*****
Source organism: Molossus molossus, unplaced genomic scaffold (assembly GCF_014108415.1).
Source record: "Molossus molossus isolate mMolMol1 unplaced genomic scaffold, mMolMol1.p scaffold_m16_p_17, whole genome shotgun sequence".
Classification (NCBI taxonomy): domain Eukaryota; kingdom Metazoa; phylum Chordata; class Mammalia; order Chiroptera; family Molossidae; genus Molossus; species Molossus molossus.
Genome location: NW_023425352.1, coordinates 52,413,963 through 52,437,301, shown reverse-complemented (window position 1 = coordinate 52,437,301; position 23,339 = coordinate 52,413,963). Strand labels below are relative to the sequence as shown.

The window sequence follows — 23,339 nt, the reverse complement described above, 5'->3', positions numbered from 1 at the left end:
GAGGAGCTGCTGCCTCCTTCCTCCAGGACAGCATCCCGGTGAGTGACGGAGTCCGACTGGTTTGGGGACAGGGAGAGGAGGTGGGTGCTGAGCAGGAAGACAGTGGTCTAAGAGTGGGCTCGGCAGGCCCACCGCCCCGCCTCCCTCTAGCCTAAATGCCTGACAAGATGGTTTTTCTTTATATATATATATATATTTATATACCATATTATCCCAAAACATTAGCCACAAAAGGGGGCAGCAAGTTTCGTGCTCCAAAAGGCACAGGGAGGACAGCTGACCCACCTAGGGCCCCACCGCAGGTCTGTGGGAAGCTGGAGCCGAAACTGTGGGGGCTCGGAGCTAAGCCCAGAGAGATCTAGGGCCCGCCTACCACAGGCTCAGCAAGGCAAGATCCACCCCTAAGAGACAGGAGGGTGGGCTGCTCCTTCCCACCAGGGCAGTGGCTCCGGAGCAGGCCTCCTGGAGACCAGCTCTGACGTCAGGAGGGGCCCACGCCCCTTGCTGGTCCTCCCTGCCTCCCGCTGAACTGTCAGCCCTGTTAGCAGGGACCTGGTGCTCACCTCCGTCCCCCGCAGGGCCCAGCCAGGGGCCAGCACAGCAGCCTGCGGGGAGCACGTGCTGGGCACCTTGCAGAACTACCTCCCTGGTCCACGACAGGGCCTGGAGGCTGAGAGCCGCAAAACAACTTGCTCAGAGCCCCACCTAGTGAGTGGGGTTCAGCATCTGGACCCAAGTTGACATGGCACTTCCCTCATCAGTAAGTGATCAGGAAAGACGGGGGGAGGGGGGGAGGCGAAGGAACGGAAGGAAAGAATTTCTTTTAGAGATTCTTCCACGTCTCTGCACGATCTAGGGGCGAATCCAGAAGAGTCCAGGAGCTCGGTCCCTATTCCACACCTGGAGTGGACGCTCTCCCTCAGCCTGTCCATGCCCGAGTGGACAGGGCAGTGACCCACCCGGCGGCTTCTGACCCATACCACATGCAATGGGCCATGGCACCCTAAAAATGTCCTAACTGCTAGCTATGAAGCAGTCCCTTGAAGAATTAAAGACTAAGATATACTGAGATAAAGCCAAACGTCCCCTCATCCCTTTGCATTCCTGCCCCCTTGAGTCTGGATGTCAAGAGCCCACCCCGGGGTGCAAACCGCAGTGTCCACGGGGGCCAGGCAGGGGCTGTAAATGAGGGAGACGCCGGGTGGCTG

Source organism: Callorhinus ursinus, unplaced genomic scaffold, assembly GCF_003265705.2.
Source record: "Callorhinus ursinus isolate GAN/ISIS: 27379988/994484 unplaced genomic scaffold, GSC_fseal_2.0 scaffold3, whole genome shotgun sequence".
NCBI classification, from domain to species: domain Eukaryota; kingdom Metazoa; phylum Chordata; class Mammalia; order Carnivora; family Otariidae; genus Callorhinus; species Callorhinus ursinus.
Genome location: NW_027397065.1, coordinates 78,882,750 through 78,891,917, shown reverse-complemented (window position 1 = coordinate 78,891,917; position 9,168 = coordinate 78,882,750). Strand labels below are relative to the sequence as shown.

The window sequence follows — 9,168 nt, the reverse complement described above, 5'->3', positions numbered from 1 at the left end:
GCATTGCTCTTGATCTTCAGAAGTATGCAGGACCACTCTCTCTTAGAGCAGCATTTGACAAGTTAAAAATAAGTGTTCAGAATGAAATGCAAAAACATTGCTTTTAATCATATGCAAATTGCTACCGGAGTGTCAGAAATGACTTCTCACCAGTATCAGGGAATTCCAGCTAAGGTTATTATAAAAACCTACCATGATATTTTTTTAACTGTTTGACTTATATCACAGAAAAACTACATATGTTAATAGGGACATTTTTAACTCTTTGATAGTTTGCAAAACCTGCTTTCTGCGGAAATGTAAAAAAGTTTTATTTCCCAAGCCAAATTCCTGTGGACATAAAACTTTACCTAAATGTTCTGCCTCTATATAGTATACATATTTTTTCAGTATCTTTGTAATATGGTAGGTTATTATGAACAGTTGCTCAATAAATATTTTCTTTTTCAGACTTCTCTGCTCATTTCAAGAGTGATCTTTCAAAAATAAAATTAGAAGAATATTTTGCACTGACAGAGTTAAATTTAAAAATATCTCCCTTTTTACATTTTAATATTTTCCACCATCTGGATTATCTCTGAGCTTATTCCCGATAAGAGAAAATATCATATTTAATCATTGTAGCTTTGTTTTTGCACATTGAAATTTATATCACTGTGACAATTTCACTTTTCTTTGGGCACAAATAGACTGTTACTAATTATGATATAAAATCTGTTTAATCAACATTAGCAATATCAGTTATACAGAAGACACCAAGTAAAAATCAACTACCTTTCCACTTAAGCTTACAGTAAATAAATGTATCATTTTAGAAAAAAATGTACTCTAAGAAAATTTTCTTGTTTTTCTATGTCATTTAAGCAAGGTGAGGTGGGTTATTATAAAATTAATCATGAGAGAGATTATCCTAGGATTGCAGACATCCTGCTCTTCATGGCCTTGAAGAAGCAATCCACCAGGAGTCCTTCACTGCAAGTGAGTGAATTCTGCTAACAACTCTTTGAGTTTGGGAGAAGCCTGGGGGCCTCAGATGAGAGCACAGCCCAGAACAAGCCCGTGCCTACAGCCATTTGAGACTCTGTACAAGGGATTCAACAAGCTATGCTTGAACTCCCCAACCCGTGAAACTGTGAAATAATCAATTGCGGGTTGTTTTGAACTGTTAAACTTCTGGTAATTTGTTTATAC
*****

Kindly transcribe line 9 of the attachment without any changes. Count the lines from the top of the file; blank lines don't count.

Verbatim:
NCBI classification, from domain to species: domain Eukaryota; kingdom Metazoa; phylum Chordata; class Mammalia; order Carnivora; family Otariidae; genus Callorhinus; species Callorhinus ursinus.